If you look at the average ab-focused workout routine, chances are you’ll find three categories of movement: lying, planking, and hanging exercises. And don’t get us wrong, these are must-have core training positions. But a just as beneficial core training element commonly missing from most midriff workouts are techniques used on the feet. These variants are especially beneficial for active individuals involved in sport, and daily physical activities that require a strong and resilient body. Additionally, standing on two legs is how we humans move and do most things in nature. So today we’ll use the band standing crunch to illustrate why standing ab exercises need a place in your functional sick-pack program.
In this guide, you’ll learn the true way to do an ab crunch, benefits of training on your feet, common mistakes to avoid, and variations that work best.
Muscles Worked During Band Standing Crunch
You should really only be focusing on one muscle in this movement, the rectus abdominis. But the obliques can’t help but get some of that action too! Learn about these muscles below.
Crunches most closely mimic the natural motion of our rectus abdominis muscles, which we also call the abdominals or abs. Rectus abdominis are are two long, parallel sheets of muscle in the center of your stomach, between the lower chest and pelvis. Hence they can curl the trunk from both ends, aka a crunching movement.
Draw a line from the abdominals to either side of your belly and you’ll find the oblique muscles. Their unique fiber positioning is what allows them to twist our bodies, and bend it side to side. The obliques share the visual spotlight with the abdominals, especially when body fat is low enough to expose them.
In a forward crunch, the obliques have a lesser role than rectus abdominis. But you can easily modify the exercise and shift the focus to your obliques.
How To Do Band Standing Crunches
Before you attempt band standing crunches make sure that you have something to safely anchor your resistance band to. A quality door anchor, pull-up bar, power rack, or sturdy overhead bars are great options for setting up and training.
Below you’ll find a video tutorial demonstrating proper band setup using a door anchor. Plus we provided written step by step instructions explaining the band standing crunch technique.
- Attach the band to your anchor point several inches above your head.
- If using a door, place your back and butt against it and the wall, so that you’re standing directly under the band. Scoot your feet slightly forward for balance and stability.
- Keep your feet about hip width apart, and bend your knees slightly.
- Grab the band in both hands roughly just above your head so that there’s tension in the band.
- Now engage your abs, then round your spine and curl your shoulders down toward your stomach. Squeeze and contract your core.
- Raise back up but not totally upright, then repeat this sequence of movement for desired number of repetitions.
Here’s a 4-minute video tutorial, or you can try the movement using written instructions, and reading our tips, and common mistakes to avoid.
- If using a door, always anchor your band on the side that closes shut so as you pull there’s no chance of it opening on you. However, we recommend locking the door as an extra safety precaution.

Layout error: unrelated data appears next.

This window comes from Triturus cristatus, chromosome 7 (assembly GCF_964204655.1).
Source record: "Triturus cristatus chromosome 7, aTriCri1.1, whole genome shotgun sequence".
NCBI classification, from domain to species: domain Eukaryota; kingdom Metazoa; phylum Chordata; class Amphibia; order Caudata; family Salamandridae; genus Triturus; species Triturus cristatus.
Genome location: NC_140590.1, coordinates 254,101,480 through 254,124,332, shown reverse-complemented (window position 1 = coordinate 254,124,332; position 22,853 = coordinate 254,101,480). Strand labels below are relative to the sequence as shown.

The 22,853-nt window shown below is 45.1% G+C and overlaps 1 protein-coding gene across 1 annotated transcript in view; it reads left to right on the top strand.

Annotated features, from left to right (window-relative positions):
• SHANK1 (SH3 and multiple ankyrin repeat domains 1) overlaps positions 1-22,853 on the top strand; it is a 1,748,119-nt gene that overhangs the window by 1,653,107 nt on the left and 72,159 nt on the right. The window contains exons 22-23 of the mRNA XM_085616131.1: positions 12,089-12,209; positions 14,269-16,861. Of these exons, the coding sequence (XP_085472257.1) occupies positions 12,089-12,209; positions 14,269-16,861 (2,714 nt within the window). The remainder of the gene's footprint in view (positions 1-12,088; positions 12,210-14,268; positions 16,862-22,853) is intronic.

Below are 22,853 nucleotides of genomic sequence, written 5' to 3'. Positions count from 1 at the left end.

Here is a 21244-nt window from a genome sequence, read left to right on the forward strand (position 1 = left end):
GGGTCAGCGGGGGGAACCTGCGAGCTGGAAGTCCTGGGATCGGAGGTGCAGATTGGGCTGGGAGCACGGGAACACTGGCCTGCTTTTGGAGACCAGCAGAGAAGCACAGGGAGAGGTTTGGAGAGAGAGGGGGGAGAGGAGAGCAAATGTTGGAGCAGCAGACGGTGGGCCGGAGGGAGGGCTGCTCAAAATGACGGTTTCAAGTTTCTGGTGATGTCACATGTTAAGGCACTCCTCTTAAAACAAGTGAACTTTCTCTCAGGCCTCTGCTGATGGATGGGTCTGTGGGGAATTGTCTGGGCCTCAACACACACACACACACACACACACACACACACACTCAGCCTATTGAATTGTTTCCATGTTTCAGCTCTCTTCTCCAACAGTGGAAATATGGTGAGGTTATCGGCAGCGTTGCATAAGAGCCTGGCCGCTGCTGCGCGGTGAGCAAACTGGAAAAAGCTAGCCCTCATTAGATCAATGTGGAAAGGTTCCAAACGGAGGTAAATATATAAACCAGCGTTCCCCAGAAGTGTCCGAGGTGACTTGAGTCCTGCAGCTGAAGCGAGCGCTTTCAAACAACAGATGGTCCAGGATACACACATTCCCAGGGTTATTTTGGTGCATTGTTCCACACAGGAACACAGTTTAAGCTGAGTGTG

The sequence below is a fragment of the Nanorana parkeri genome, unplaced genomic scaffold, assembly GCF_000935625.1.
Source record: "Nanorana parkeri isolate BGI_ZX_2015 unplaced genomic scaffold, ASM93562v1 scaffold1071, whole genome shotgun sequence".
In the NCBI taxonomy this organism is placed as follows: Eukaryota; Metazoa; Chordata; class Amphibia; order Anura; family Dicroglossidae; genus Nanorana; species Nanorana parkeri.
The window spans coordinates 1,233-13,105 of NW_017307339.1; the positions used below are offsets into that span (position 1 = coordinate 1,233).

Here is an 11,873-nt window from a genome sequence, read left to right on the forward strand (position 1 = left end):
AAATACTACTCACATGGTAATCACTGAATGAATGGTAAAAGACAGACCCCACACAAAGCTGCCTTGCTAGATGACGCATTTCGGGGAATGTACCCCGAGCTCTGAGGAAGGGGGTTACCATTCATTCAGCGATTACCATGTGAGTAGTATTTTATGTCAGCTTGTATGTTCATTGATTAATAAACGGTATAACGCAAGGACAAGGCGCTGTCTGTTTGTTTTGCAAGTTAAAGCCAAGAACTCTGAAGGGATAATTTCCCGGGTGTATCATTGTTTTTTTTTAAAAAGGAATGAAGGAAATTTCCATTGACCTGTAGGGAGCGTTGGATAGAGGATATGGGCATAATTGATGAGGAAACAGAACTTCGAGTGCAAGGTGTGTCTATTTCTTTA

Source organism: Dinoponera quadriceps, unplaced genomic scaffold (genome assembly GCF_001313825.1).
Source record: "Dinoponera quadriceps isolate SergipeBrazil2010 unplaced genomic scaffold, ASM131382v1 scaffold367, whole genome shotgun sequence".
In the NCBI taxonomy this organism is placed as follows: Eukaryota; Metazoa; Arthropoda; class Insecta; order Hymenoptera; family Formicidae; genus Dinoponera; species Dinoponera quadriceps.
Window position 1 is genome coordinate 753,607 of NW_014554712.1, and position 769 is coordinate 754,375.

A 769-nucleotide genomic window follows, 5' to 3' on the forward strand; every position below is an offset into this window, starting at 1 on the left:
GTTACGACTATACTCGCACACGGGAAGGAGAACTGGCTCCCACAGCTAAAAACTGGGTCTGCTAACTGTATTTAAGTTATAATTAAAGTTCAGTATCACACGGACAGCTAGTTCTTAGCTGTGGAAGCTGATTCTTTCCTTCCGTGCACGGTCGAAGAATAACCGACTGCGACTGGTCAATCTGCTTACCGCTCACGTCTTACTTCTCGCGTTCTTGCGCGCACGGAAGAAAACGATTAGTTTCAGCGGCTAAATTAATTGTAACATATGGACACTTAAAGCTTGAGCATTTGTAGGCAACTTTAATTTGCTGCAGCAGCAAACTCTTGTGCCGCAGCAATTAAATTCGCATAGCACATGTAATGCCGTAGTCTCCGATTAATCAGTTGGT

- Grab the band high enough so that it has tension before the movement even begins. This way the core muscles are always being challenged.
- You can be creative in how you anchor your band, even using a tree branch, as long as the bands as long as you can ensure symmetrical training.
In This Exercise:
- Target muscle groups: Rectus abdominis
- Type: Function, hypertrophy
- Mechanics: Isolation
- Equipment: Resistance band and anchor point
- Difficulty: Beginner
- Sets and reps: 2-4 x 10-20
Benefits of Band Standing Crunches
Band standing crunches are definitely the ab workout you’ve been missing from your home workouts. Here’s why…
If it weren’t for the hope of building stronger, more muscular abs that look like the bottom of an egg crate, we wouldn’t bother. Visible abs can hold their own even when other muscles aren’t as impressive. They are just that important from a visual perspective.
It’s always nice to have options, and sometimes when we introduce new movements, we end up liking them better than some exercises in our current rotation.
Seldom do we get on our feet to train our abdominals, especially when we workout at home. And this has some big benefits in itself which we’ll explain next.
Train standing on your feet
If you’re an athlete especially, then you should learn how to engage all of your major muscles while standing on both feet. How come? Well, for example, in a band standing ab crunch, you’re teaching the body to work together to perform a function of the muscle you’re trying to strengthen.
In this case it’s curling and activating the abdominal trunk muscles, which is quite common in sports activities. Like tackling in football or rugby where you ball up force in your core to absorb impact, and deliver explosive movement.
Common Mistakes During Band Standing Crunches
You don’t want to be careless when training the muscles in your core. One wrong move or too much resistance can sideline you with pain. Here are mistakes you shouldn’t make when attempting band standing crunches.
Crunching with a straight back
If you read the muscles worked section at the beginning of this guide, you’d know the basic function of your abdominals. That is, to curl the rectus abdominis at both ends of the trunk, not to flex or create a hinge movement at the hips.